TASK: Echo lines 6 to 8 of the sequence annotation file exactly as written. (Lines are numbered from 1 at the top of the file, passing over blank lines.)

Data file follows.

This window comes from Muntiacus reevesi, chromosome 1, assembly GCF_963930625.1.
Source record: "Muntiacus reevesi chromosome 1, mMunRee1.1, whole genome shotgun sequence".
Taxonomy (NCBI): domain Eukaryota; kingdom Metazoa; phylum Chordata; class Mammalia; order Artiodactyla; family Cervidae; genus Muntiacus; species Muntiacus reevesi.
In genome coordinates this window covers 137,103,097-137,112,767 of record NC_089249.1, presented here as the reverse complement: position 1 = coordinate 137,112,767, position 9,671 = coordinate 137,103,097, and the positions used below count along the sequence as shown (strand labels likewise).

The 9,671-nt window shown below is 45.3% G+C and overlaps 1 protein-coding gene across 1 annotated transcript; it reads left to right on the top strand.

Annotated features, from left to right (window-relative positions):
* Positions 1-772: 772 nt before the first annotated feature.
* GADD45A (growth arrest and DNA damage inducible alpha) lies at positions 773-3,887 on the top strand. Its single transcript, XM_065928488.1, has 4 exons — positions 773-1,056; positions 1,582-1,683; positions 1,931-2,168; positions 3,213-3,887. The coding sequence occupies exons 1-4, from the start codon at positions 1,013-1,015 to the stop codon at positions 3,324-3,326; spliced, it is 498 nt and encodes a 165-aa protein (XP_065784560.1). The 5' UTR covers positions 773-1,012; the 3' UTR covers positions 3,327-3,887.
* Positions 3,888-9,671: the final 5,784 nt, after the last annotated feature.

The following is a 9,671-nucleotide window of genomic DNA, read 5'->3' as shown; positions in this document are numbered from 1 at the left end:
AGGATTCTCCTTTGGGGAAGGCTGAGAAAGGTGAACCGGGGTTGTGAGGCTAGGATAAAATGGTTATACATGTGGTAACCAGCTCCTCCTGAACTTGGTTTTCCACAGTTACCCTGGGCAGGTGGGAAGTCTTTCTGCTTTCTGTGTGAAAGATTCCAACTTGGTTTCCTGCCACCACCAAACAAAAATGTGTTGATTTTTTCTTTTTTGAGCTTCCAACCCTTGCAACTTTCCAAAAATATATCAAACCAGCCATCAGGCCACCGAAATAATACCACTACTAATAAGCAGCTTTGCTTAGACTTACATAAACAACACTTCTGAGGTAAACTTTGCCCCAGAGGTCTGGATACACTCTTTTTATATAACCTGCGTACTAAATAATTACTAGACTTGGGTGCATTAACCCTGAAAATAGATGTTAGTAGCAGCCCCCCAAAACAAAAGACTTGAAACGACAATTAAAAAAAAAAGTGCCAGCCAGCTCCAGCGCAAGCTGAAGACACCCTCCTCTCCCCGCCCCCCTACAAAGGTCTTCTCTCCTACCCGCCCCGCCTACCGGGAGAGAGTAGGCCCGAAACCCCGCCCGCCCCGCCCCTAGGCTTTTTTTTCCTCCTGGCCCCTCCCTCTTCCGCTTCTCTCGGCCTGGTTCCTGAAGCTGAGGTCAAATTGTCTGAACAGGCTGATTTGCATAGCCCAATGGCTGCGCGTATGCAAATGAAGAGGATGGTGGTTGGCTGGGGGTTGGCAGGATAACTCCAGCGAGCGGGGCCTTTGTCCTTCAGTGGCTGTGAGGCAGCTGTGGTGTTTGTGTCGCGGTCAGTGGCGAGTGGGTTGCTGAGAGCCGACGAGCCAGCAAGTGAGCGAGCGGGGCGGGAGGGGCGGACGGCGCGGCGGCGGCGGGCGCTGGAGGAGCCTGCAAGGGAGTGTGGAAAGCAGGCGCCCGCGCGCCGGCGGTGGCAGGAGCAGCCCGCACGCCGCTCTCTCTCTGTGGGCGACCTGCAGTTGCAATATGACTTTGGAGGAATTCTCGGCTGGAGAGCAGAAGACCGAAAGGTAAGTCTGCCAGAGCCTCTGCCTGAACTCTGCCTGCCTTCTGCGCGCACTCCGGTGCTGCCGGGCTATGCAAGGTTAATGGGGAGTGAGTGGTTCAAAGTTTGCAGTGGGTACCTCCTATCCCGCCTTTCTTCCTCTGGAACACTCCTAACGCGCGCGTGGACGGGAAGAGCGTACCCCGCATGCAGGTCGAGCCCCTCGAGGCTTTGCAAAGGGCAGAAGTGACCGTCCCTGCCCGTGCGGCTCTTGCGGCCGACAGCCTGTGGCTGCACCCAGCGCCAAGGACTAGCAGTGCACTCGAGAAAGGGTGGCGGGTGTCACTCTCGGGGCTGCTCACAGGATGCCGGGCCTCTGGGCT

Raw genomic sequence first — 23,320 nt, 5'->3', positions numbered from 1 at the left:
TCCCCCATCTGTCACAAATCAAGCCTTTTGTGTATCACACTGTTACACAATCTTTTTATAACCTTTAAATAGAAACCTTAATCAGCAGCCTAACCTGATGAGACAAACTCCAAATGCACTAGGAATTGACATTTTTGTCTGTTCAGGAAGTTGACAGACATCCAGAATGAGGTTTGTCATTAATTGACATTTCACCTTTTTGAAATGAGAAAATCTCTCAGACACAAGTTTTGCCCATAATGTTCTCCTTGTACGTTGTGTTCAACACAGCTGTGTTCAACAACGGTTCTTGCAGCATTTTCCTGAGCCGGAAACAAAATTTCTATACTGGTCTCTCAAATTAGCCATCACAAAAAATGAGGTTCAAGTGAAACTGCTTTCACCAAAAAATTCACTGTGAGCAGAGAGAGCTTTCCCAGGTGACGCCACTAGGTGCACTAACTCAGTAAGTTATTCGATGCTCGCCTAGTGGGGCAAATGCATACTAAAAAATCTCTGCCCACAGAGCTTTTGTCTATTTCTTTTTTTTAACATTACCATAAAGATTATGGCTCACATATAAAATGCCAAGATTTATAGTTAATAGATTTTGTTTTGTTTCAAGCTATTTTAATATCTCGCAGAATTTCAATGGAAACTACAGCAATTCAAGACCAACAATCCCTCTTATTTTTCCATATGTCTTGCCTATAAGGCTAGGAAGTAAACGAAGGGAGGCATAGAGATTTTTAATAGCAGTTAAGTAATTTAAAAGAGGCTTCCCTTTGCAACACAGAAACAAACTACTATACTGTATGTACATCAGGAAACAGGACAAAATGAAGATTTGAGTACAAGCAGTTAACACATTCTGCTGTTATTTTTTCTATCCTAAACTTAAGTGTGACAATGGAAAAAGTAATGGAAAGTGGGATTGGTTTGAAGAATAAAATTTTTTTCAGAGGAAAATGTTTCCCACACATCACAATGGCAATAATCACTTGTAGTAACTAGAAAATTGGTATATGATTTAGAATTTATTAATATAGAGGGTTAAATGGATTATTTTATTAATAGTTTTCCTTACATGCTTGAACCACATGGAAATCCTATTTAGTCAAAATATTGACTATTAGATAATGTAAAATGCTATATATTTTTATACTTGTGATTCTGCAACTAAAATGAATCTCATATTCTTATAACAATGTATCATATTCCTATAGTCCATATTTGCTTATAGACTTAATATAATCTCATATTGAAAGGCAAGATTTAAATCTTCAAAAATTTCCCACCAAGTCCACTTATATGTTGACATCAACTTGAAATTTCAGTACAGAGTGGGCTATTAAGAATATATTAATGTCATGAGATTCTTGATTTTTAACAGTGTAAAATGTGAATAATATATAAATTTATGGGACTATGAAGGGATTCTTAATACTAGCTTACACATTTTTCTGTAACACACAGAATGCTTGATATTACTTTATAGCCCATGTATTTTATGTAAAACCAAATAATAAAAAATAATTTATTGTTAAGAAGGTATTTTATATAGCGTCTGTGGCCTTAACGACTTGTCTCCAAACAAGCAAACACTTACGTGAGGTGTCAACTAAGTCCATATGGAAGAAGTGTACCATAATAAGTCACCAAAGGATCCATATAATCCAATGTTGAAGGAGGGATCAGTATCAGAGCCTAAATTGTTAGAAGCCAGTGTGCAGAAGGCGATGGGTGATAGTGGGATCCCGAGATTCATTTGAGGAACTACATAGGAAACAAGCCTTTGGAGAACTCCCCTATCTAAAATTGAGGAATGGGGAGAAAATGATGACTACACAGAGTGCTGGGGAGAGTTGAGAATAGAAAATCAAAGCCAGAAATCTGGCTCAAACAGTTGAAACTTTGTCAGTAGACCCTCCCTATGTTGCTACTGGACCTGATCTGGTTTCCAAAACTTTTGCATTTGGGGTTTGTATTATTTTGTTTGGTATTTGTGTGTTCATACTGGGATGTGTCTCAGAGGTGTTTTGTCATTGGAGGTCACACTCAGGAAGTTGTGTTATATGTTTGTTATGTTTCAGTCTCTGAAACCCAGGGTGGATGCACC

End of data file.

Annotated features, from left to right (window-relative positions):
* Positions 1-772: 772 nt before the first annotated feature.
* GADD45A (growth arrest and DNA damage inducible alpha) lies at positions 773-3,887 on the top strand. Its single transcript, XM_065928488.1, has 4 exons — positions 773-1,056; positions 1,582-1,683; positions 1,931-2,168; positions 3,213-3,887. The coding sequence occupies exons 1-4, from the start codon at positions 1,013-1,015 to the stop codon at positions 3,324-3,326; spliced, it is 498 nt and encodes a 165-aa protein (XP_065784560.1). The 5' UTR covers positions 773-1,012; the 3' UTR covers positions 3,327-3,887.